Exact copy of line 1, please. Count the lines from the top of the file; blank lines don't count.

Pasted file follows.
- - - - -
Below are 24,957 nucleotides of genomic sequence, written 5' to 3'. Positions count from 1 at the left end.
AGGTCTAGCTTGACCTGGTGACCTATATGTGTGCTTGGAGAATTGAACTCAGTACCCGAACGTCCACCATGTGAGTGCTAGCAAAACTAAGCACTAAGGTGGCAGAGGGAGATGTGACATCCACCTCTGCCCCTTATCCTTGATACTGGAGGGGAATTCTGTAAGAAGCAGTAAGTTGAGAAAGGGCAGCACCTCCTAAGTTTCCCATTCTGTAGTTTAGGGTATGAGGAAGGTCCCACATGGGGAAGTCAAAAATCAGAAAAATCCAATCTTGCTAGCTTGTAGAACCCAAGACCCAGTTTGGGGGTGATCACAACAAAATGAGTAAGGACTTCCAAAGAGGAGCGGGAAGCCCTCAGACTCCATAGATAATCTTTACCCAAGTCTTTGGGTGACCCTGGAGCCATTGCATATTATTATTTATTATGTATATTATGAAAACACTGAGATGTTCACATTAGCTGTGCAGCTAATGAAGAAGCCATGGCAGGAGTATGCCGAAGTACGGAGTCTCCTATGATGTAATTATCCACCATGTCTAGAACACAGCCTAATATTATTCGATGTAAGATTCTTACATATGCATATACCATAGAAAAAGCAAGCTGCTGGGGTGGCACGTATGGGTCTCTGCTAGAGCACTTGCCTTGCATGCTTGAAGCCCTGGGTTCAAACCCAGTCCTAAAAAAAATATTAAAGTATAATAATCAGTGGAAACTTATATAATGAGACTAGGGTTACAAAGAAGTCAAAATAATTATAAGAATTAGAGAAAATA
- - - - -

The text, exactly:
Below are 24,957 nucleotides of genomic sequence, written 5' to 3'. Positions count from 1 at the left end.